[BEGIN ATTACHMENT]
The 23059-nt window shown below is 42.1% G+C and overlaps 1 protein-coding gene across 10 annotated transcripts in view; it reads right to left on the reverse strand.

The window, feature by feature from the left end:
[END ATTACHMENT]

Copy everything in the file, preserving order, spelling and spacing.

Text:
The 23059-nt window shown below is 42.1% G+C and overlaps 1 protein-coding gene across 10 annotated transcripts in view; it reads right to left on the reverse strand.

The window, feature by feature from the left end: